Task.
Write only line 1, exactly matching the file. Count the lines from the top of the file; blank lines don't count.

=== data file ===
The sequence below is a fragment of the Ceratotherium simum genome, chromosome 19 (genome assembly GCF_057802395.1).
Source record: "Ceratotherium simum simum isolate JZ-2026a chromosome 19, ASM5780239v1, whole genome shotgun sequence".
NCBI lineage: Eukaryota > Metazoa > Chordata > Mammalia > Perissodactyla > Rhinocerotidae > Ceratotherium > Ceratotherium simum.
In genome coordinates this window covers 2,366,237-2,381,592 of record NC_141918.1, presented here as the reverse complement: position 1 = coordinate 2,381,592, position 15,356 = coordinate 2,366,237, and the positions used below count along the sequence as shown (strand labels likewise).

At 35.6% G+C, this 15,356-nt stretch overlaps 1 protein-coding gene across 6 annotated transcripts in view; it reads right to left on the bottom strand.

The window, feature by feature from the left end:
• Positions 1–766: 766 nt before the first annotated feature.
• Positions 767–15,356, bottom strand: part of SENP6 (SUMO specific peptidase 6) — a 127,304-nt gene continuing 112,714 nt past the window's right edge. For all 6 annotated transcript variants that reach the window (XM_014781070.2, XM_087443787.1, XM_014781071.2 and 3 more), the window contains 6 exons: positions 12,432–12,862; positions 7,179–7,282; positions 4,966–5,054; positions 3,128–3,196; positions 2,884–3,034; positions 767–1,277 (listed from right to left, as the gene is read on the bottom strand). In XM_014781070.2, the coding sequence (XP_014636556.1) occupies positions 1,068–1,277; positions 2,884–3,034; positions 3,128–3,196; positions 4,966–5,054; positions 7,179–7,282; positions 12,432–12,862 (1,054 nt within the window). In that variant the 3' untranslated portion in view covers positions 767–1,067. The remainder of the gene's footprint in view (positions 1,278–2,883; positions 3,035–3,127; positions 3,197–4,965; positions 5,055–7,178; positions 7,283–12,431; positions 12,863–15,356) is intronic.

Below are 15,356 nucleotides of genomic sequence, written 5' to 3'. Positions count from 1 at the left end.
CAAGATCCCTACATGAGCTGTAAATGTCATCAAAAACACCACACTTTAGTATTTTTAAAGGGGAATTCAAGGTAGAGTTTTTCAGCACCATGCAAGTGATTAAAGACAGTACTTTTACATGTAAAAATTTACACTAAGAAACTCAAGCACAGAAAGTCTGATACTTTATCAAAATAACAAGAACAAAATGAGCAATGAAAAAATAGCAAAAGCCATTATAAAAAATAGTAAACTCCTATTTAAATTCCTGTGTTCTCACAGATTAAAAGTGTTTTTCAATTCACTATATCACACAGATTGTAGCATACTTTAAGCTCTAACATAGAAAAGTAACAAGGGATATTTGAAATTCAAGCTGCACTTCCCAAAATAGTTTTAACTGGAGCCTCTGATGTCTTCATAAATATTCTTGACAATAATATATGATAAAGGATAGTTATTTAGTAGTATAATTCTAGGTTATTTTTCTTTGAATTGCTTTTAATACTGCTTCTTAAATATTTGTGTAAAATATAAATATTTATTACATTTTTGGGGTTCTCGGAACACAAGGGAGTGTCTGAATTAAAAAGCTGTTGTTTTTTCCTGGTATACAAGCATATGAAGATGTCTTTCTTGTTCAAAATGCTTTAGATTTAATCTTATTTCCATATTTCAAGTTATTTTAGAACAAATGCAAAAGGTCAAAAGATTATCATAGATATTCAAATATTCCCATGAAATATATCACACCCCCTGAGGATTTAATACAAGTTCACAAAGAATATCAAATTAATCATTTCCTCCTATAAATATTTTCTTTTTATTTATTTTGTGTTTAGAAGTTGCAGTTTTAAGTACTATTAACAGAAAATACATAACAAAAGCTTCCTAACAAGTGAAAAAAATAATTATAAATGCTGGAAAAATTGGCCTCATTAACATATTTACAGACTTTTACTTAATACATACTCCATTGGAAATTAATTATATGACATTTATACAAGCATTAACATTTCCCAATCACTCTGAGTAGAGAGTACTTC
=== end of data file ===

The sequence below is a fragment of the Ceratotherium simum genome, chromosome 19 (genome assembly GCF_057802395.1).